Please indulge me a bit of preface. Since economics and accounting share some vernacular, it is wise to clarify some important differences. First, consider "capital". To the economist, capital is a durable asset. Unless otherwise modified by words like "social" or "human", capital is stuff like machines, roads, engines, or houses. The chief contrast is between durable capital goods and disposable consumer goods. Let me outsource this one to Stephen Moore, writing in the Concise Encyclopedia of Economics (Liberty Fund, ed. David Henderson).
The term "capital" refers to produced goods used to produce future goods. Even a corner lemonade stand could not exist without capital; the lemons and the stand are the essential capital that makes the enterprise operate.Under this definition, houses don't precisely make the cut, unless you consider that a happy home bustling with the giggles of children and the wagging of joyous canine tails to be "future goods". The definition isn't all that sharp on every margin. Still, I think you can get the gist. This is a lot different than the way B-School folk talk about capital. To most other disciplines, capital can include paper assets, stocks, bonds, and all the derived claims on actual physical capital assets. The term "capital gains" is coined in this latter sense. For this post, I want to stick with the first sense, mostly because I'd like to discuss depreciation.
"Depreciation" is closer in meaning between accounting and economics than "capital". Depreciation marks the decay of capital. Machines wear down, buildings collapse, bridges buckle. The difference between the accountants and the economists is a matter of estimation. Accountants are beholden to their principals, which means they are obliged to select from a pre-defined (by GAAP) menu of depreciation calculation options and apply the one that is in the best interests of the firm. This is typically done to minimize the firm's tax burden. Economists are generally under no such contractual obligations, and are therefore at greater liberty to select the method they think best approximates the actual degradation of productive physical assets. Which approach is superior, I honestly and without regret cannot say. I'm using the economist's version here, which is basically straight-line depreciation with no salvage value.
The thing that has been bothering me in these few lucid moments I've had the last few days is this. Much of the naive discussion I hear of the effects of distant disruptions (usually, but not strictly limited to anthropogenic climate change) either tacitly or explicitly ignores depreciation. Think of how often you hear claims that whole cities will be swallowed by rising sea levels or entire communities displaced by sweltering summers. The bowtied economist in me insists on asking "compared to what?" If you compare the world of a century hence with today, the idea that a billion people living in coastal flats will have to flat abandon their homes as the tides swell is pretty dang disturbing. But no city on earth is the same as it was 100 years ago, so we've got no good reason to assume it'll be the same 100 years hence.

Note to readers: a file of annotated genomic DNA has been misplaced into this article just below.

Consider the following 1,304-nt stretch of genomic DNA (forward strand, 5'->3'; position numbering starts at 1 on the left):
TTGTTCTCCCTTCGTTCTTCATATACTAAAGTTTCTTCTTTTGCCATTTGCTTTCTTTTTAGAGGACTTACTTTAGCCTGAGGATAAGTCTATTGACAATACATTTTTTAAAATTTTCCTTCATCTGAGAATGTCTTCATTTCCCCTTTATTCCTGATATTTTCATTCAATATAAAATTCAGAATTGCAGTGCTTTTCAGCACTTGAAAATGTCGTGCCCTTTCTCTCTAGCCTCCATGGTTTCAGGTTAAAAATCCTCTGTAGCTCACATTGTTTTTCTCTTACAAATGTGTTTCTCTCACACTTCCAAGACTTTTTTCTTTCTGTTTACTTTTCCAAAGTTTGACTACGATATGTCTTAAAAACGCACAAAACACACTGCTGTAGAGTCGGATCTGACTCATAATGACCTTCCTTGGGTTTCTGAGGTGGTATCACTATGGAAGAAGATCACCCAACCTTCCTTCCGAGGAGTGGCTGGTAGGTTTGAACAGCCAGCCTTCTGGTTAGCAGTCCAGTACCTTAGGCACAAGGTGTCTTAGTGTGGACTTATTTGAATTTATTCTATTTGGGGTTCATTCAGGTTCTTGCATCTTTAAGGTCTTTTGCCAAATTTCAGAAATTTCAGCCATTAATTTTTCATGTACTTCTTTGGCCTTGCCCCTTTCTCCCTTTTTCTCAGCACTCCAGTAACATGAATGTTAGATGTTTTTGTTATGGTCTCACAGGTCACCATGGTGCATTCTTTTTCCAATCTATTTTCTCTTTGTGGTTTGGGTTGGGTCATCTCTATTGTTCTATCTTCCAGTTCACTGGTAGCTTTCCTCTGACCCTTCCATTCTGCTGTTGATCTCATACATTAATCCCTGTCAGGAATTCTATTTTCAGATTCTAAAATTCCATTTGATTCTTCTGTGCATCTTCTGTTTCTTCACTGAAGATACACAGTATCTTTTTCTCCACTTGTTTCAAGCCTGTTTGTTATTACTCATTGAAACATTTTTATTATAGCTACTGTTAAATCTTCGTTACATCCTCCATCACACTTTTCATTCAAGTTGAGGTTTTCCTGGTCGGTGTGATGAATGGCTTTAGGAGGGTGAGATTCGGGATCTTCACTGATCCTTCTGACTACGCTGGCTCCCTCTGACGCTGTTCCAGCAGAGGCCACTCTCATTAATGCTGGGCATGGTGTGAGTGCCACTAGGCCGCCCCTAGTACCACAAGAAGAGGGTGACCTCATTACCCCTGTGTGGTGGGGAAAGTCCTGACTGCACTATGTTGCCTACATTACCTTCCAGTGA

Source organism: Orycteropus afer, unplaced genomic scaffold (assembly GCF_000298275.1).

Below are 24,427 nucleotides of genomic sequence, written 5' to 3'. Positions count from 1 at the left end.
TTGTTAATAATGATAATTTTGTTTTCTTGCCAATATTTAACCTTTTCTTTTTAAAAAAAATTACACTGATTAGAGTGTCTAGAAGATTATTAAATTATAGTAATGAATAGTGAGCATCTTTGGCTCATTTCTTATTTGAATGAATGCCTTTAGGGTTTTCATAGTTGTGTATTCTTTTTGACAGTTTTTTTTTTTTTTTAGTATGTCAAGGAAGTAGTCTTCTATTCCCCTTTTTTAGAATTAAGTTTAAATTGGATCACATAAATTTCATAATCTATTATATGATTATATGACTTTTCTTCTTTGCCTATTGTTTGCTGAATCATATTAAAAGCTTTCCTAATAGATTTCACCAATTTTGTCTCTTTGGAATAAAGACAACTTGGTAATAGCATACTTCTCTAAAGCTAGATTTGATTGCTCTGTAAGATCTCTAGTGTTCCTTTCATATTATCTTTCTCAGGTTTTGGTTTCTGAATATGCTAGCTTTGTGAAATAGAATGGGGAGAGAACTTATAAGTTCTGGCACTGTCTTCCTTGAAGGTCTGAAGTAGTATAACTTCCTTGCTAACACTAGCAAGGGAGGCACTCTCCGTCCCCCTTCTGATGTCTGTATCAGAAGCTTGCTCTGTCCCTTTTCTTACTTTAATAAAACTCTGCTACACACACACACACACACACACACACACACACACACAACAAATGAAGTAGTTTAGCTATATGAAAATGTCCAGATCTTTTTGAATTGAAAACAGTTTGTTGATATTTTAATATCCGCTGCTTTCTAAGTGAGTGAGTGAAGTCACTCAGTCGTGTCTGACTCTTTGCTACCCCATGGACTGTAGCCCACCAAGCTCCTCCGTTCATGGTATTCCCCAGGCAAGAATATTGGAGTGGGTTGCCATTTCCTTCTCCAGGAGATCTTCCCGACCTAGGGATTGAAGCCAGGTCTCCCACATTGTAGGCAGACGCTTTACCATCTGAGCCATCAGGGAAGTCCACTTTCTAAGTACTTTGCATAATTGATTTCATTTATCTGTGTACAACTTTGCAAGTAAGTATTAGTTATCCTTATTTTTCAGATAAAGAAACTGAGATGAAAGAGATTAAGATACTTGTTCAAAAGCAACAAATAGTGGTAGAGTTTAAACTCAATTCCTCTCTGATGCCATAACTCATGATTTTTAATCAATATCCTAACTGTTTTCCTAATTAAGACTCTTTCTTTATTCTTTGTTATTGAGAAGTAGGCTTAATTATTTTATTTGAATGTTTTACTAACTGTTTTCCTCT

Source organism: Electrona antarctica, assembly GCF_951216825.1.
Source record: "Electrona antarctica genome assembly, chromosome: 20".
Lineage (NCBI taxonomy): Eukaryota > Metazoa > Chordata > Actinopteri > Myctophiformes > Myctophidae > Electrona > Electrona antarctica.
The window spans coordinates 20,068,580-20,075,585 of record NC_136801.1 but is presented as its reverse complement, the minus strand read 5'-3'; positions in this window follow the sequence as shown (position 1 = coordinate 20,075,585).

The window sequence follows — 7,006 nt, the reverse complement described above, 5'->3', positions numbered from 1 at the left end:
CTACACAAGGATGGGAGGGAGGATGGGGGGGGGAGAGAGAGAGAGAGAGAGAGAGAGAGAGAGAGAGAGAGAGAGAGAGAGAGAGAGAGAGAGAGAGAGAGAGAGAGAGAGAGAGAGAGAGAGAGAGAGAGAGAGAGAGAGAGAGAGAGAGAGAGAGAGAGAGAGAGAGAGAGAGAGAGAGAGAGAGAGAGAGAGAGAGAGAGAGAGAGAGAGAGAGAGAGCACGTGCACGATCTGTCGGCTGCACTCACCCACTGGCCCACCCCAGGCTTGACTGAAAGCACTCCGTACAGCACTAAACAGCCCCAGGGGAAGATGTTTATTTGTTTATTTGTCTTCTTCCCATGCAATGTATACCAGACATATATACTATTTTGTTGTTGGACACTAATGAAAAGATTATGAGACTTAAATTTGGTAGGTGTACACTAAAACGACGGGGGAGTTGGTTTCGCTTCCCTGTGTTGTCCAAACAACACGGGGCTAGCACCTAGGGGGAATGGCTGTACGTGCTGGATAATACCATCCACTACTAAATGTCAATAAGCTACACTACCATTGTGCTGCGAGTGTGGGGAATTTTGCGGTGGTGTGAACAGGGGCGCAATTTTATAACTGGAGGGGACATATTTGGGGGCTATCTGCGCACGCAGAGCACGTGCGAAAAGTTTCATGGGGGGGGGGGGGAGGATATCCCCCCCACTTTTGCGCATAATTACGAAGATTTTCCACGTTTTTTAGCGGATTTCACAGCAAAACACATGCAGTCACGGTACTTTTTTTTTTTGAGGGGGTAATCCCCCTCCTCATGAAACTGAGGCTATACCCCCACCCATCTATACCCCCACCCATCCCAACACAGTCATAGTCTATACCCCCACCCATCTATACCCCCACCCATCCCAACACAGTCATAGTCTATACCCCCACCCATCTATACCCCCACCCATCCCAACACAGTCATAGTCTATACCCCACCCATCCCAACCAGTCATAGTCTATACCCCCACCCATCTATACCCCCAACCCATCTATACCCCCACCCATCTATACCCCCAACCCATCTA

These fever dreams encouraged me to run a quick back-of-the-envelope sketch looking at how much of today's capital will be under threat a century from now. Alert investors can take sensible precautions against rising ocean levels when repairing or replacing capital, so it's really only the particularly durable at-risk capital stock that would end up being a total write-off if it ends up under the unforgiving waves. Nota bene, I assume that all of the other feefaw about refugees and whatnot is subject to the Second Law of Public Finance (all policy is discretionary over a long enough time horizon) so worries about mass migration is a tempest in a teapot.
Well then, a century from now, how much of today's capital will remain? The answer: it depends. Here's a summary of the quick peek I took in Excel.
In a century, with modest 3% growth and at least a little depreciation, less than 5% of today's existing capital stock will be under threat. It's that series in yellow there at the bottom that most closely represent developed economies. Miami can creep northward (or if we had any sense, we'd just abandon the place wholesale), New Orleans can shimmy up the banks, Angelinos can settle higher up in the hills. Etc etc. But the blue series up top is the worrying one, and it probably reflects the most distressed economies. It may be that capital in developing economies depreciates faster (especially in the tropics, where humidity has a funny way of making fools of us all), but the effect of shifting between series is a lot stronger than the effect of moving along a series. Economic growth pummels today's capital into irrelevance more soundly than the wind and the waves.
There is one important exception to this sliver of sketchy analysis. If folks continue to build neighborhoods, factories, schools, and the like in at-risk areas up until the floodwaters rise, then it won't just be today's capital that's at-risk, it'll be a portion of future capital that's at risk, too. There are some plausible reasons why this might happen: truculence, lock-in, short-term bias, whatever. Even still, this is all the more reason to carefully present plausible, convincing forecasts of likely scenarios to the folks who make big investment (and public expenditure) decisions.
Euvoluntary exchange means allowing folks to find the best way to cooperate peacefully. There ain't much euvoluntary about climate catastrophe. To best mitigate its effects, consider peace, easy taxes, and a tolerable administration of justice: all the rest being brought about by the natural course of things.